The MRT Sungai Buloh–Kajang Line was launched yesterday by Prime Minister Najib Razak, with free rides for a month to mark it as Phase 1 for the 3 planned phases for a rapid transit line in Klang Valley.
The line starts from Sungai Buloh and runs through the city centre of Kuala Lumpur, and ends in Kajang.
However, the road to a fully integrated Klang Valley has been a bumpy ride. The government’s latest venture before the Sungai Buloh–Kajang line, the LRT extensions, was embroiled in controversy.
Between the exorbitant fees of the Sunway line resulting from some costing difficulties, to the kerfuffle last July with the LRT Ampang Line, there were some growing pains in the government’s mission to an interconnected Klang Valley.
We are definitely looking forward to the new MRT, but the nation’s eyes will be on this first phase of the project like a hawk to see if it will be the saving grace in the Klang Valley project.
Following Prime Minister Najib Razak’s announcement that the first month of the MRT will be free, the hashtag #jomnaikmrt has been trending on Twitter, with Malaysians expressing their interest and curiosity in hitching a ride with the new railway.
Of course, not all expectations are positive. There are cynical Malaysians expressing certain concerns behind the project.
One particular netizen even jumped on the MRT bandwagon to criticise the KTM instead.
So when all is said and done, how did the MRT perform on day 1? Well here’s a post that encompasses most of the thoughts for today.
There are also some observations from the people who have taken it today.
There were quite a few who noted the speed of the new MRT trains, which bodes well for Malaysians with places to be, but may not necessarily have the time or be able to afford other methods.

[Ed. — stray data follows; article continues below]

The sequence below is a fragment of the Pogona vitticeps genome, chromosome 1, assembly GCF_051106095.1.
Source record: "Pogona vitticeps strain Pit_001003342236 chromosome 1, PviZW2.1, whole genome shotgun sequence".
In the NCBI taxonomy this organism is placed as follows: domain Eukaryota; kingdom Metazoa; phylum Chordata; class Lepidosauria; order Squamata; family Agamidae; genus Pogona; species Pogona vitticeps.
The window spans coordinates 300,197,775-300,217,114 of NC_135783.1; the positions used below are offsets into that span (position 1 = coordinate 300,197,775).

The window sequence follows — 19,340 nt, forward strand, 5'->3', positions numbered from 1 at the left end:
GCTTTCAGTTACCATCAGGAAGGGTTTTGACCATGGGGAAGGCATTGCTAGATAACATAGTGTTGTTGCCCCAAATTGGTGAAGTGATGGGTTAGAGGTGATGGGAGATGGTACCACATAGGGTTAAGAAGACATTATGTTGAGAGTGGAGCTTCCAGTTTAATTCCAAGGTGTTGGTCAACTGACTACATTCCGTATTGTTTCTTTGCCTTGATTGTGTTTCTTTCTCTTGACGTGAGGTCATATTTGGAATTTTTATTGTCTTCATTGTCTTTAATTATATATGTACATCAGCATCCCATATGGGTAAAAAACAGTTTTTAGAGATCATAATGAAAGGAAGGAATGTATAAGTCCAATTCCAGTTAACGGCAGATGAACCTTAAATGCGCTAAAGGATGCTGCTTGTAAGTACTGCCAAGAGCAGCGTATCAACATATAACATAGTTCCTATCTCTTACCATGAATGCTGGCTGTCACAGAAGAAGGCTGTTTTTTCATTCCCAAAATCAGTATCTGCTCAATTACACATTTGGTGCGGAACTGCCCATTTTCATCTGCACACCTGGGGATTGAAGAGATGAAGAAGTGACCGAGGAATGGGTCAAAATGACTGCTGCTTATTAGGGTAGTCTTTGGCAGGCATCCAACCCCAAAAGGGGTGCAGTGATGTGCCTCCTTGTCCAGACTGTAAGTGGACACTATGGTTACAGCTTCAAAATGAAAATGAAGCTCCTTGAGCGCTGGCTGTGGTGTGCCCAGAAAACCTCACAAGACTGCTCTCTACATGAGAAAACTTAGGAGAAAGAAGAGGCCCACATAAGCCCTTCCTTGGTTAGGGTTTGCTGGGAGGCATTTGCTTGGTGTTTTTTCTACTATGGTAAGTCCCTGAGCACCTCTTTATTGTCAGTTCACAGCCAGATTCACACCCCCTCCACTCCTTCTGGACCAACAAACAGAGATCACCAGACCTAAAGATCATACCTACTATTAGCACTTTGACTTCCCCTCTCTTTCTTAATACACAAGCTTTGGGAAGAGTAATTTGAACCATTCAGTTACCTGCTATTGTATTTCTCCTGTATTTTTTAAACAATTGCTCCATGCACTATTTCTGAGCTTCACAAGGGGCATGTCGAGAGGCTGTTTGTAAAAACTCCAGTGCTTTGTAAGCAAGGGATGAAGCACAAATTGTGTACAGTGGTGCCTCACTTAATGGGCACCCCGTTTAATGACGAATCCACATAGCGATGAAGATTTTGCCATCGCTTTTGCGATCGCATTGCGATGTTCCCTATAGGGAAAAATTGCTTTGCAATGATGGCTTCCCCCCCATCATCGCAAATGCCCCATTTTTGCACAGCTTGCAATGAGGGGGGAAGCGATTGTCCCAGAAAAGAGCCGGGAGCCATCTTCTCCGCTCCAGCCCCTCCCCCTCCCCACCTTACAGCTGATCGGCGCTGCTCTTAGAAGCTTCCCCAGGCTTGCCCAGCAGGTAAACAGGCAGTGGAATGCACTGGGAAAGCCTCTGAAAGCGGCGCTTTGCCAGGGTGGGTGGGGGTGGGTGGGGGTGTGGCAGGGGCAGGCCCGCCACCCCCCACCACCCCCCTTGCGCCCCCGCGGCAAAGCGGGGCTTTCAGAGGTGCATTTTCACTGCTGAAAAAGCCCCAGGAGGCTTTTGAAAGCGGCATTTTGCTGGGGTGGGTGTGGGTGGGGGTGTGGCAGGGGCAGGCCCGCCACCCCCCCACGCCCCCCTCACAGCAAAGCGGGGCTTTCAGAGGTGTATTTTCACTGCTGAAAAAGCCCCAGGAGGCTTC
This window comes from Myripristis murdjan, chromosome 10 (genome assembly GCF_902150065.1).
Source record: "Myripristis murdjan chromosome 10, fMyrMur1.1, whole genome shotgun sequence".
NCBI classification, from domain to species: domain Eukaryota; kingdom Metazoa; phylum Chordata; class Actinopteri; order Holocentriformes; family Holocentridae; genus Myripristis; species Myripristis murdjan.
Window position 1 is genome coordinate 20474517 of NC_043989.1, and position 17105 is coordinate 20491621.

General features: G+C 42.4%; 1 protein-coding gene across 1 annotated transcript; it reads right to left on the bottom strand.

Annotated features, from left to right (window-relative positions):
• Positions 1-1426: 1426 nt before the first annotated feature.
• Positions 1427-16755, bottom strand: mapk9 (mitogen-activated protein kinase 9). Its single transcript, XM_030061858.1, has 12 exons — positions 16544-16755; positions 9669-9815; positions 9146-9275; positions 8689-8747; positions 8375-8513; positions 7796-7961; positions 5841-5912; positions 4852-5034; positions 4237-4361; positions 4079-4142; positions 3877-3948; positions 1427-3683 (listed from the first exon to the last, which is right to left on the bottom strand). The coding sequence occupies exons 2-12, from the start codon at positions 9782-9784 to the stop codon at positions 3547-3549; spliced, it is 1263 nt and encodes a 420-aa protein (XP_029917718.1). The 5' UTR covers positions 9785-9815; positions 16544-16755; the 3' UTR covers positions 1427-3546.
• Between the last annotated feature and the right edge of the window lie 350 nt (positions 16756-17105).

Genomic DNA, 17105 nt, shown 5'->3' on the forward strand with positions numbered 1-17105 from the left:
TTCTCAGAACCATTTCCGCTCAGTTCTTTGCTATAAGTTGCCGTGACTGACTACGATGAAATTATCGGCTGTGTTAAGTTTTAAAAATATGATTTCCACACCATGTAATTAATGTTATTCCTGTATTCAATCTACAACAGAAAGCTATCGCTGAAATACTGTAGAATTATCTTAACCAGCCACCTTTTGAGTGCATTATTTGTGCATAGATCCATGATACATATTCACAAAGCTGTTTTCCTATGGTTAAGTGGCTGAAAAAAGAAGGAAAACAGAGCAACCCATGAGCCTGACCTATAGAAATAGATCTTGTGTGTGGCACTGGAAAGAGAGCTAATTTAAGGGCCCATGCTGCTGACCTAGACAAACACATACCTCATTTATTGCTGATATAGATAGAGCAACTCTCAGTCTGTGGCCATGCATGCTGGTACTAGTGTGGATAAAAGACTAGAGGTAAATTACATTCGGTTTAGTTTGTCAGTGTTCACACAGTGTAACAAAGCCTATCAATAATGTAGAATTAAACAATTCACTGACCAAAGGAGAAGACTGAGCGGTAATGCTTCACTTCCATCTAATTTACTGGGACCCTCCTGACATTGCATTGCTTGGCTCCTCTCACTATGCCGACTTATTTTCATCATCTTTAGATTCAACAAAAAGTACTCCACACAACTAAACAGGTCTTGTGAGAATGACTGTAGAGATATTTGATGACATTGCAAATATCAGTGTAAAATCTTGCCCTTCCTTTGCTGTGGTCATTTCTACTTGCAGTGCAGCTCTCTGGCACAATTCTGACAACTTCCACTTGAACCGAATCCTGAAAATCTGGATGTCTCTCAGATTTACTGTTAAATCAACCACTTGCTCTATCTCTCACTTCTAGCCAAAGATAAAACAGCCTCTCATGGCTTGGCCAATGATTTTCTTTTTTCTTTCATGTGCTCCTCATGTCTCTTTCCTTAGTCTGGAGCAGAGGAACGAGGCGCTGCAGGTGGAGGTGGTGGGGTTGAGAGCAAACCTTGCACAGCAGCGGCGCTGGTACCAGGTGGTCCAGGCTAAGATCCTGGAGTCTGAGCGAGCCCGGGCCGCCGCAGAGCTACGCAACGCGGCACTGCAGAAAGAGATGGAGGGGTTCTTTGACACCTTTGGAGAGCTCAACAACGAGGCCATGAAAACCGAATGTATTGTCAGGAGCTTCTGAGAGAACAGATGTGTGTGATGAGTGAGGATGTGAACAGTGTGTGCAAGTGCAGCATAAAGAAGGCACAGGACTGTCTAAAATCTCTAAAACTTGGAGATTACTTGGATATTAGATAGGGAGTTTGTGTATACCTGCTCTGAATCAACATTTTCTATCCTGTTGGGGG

Not all speed is good, and there was one particular rider who found some things to be concerned about with how fast the trains go, and how quickly the doors close.
Apparently, there have already been cases of people getting the doors shut on them as they exit or enter the MRTs.
If you have seen one of those videos of people getting their limbs (and even heads) stuck in the doors in other countries, then you understand what a big issue this is.
Some riders can’t even contain their excitement and this is causing some problems on the trains for other riders .
But overall, the excitement about the trains is still high. People are looking forward to easier access to public transport and even after the month has passed, it seems that the fares will still be considered relatively cheap for train rides of this nature.
Overall, the MRT still has some growing to do but we’re all for a more interconnected Klang Valley and hopefully the nation as a whole someday. Three cheers for development!
Feature Image Credit: The Singapore Business Review